One of the things I love about the YA community is that they’re fearless when it comes to calling attention to things that matter—things like diversity and bullying and the way we treat each other. Having conversations about these things is important and necessary. But sometimes it’s more important to listen than to talk, and that’s something I’m slowly coming to realize I haven’t been doing enough of.
A few months ago, I read a blog post about non-minorities and their role in the conversation about diversity. The gist of the post was that, while it’s good that we’re calling attention to these issues, non-minorities have a tendency to hijack the conversations. Not out of malice, but because they feel like they have something worthwhile to add. And that tendency ends up drowning out the voices of minorities. I read the post a couple of times and—I’ll admit—I didn’t get it. I was annoyed at the tone, which I felt was essentially saying that if you’re not a minority you have no business discussing issues regarding minorities. So, rather than listen, I spoke up. My point was simply that any attention drawn to the issues minorities face is good, no matter whose responsible for drawing the attention. As a gay man, yes it’s annoying that so many gay, lesbian, and transgendered roles in Hollywood are given to straight actors, who then go on to win awards for their work, but the fact that they’re drawing attention to the LGBTQ community is a good thing.
I exchanged comments with some people on that post, and I walked away feeling like I’d made my point. Yet, here I am, months later, still thinking about it.
I am an American white male who grew up in an upper middle class town. I went to college, though I never graduated, and I live a comfortable middle class life. When I write, I include diversity in my work. I include diversity because I’m writing the world I see around me. But am I doing more harm than good?
Here’s the thing: I believe there’s a huge difference between writing about a black character and writing about being black. As a white male, I don’t know the first thing about being black. I didn’t grow up in a black household, I didn’t have many black friends growing up because there weren’t many black families living in my town. When I wrote the character of Shane in Deathday, I based him partly on a young man I worked with at The GAP when I was 16. When I decided that Cassie in FML was going to be mixed race, I based her on a girl I very, very briefly dated in high school. But neither of those characters deal with their otherness. They are characters of color as seen through the lens of a white male character and as written by a white male author. They don’t speak at all to the challenges of growing up black or mixed race, and they shouldn’t because I don’t know the first thing about those issues.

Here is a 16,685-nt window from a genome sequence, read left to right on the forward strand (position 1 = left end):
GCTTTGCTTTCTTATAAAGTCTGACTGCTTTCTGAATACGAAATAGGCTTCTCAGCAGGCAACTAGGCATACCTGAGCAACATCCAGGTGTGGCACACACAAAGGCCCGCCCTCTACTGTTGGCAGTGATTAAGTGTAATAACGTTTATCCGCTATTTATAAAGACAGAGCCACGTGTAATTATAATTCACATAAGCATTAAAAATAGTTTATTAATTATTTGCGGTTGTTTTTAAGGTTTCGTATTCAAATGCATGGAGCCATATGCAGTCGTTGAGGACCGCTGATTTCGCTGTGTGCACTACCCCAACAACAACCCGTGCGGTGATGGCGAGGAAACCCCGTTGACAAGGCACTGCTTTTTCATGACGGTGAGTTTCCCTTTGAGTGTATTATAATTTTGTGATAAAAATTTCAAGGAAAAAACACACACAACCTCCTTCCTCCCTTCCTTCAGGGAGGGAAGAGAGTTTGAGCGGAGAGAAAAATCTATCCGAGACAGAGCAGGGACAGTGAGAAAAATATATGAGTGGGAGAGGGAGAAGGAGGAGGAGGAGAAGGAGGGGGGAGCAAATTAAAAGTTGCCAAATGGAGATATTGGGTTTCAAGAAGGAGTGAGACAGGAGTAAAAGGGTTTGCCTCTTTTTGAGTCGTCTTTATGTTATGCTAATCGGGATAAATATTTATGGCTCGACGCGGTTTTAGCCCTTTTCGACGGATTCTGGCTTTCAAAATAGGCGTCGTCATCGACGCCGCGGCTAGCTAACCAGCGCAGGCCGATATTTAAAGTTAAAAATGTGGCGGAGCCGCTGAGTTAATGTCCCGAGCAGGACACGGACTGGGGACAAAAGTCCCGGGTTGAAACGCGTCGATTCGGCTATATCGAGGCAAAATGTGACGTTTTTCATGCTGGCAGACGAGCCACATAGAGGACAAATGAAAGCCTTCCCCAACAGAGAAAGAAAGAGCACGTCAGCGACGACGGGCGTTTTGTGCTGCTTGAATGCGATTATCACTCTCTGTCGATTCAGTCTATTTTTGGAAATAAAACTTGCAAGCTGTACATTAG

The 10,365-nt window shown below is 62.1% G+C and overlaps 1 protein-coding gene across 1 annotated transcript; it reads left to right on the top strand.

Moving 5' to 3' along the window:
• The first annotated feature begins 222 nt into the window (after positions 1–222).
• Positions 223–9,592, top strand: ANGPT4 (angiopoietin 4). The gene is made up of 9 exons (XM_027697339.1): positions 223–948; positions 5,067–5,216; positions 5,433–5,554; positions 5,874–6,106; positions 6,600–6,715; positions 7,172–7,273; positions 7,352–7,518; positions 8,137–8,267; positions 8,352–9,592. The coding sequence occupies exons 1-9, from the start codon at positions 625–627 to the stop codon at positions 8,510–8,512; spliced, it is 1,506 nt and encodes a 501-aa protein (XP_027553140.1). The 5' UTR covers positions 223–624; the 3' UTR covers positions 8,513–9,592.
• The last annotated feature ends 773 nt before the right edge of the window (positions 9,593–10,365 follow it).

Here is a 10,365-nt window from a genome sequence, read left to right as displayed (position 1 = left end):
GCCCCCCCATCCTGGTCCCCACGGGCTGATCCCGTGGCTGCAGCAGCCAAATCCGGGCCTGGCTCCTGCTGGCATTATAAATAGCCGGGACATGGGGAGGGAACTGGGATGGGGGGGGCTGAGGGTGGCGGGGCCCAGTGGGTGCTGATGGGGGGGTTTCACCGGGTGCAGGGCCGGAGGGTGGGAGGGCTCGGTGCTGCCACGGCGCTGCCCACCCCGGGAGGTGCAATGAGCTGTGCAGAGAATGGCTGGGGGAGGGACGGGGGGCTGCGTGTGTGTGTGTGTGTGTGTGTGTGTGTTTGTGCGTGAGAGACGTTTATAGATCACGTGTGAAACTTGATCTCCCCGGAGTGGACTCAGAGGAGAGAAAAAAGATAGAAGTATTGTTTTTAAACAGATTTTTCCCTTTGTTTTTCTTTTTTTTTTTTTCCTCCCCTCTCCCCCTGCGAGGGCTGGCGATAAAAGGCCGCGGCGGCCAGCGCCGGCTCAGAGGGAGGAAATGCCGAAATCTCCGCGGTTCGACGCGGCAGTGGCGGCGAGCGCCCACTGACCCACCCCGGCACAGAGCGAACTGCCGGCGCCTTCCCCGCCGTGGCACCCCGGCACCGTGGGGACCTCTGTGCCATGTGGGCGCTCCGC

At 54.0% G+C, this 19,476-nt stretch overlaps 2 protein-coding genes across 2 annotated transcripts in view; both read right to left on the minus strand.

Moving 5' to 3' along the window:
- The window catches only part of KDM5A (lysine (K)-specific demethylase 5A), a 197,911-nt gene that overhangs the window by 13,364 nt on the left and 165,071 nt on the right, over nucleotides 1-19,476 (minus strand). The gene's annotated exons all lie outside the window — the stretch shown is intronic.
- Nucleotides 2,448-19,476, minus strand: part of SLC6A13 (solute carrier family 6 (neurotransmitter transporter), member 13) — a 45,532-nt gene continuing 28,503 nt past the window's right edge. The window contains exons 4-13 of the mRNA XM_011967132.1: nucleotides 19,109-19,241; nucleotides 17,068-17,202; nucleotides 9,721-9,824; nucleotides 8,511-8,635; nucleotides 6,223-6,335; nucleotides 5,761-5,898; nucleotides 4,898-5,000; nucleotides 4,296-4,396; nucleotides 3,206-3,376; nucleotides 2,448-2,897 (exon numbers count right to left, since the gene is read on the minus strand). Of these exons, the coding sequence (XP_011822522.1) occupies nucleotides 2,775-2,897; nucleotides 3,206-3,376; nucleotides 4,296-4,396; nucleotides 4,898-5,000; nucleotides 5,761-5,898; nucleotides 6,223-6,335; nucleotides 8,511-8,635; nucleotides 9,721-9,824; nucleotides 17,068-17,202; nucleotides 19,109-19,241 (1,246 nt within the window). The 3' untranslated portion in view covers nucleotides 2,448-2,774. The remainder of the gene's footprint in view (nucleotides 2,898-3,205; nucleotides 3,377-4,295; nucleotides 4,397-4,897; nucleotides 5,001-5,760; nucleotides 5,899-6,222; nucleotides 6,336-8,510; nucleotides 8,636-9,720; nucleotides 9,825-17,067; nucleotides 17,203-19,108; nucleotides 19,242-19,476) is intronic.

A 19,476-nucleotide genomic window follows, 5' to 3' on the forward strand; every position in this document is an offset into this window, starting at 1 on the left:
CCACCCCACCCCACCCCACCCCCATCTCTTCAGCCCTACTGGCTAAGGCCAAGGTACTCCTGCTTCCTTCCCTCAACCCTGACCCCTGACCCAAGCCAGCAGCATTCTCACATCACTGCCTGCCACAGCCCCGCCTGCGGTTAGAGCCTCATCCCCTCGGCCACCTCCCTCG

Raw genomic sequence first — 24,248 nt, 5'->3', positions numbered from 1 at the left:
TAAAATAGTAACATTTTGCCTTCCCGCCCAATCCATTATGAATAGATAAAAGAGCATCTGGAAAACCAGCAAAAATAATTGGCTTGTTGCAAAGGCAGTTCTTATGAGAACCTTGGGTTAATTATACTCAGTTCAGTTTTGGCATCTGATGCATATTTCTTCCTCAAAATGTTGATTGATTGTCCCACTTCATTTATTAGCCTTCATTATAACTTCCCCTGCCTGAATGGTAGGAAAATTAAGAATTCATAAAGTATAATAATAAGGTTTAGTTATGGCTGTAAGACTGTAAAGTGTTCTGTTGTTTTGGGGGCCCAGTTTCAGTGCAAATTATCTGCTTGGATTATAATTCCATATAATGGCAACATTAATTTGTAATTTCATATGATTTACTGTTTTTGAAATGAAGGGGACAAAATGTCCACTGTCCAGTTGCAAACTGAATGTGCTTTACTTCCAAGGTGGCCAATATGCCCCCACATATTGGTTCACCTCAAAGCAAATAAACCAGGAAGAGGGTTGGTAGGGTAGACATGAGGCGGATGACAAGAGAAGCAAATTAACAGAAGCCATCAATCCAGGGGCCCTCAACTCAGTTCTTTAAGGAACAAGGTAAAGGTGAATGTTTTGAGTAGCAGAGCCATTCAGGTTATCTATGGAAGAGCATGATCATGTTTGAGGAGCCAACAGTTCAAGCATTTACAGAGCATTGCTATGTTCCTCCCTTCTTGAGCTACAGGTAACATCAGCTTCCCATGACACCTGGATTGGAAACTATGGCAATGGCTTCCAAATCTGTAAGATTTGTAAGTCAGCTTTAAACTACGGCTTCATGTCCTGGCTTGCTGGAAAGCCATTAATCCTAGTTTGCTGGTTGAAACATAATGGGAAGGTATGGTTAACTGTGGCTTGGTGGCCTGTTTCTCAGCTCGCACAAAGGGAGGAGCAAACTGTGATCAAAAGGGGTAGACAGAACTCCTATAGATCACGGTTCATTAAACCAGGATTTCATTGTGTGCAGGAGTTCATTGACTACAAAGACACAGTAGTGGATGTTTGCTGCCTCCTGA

For a while I labored under the false notion that being gay gave me insight into what it’s like to be a minority. And, in a very small way, it does. I’ve been afraid of holding my partner’s hand in public, I’ve felt the stares of people who thought I deserved to burn in hell. I’ve worried about walking out of a gay club and being assaulted. But at the end of the day, I can still pass as a white male. When I walk into a store, no one instantly looks at me and flags me as a thief. No one has to know that I’m gay unless I want them to, and that means that I don’t have to worry about discrimination unless I want to. Most minorities don’t have that option. I can wait to tell people I’m gay until they’ve gotten to know me as a person, whereas most people instantly judge a person of color immediately based on the color of their skin without bothering to understand them as a person first.
I can write about being gay because I am gay. I get it, I’ve been through it. And I can write minority characters into my novels because South Florida has a huge Hispanic population and because I have Jewish friends and black friends and Asian friends. But I can’t write about being any of those things because I’m not Jewish or black or Hispanic. Maybe, if I did a lot of research and talked to a lot of people, I could learn to write about what it means to be black, but why should I?
That’s the point the original blogger was trying to make. There are so many minority writers out there writing about what it’s like to be them and to live their lives that adding my voice to their discussion needlessly draws attention away from theirs. As writers, we should celebrate diversity by writing about the world we see around us. But if we want to understand what diversity really means, we should look to those who really know rather than trying to add our voices to a discussion that we can’t ever truly understand.
I wish I could find that blog post because I’d go back and tell her that I probably still don’t fully understand all the points she was trying to make—hell, I’m probably still getting some of it wrong even now—but I’m ready to shut up and listen.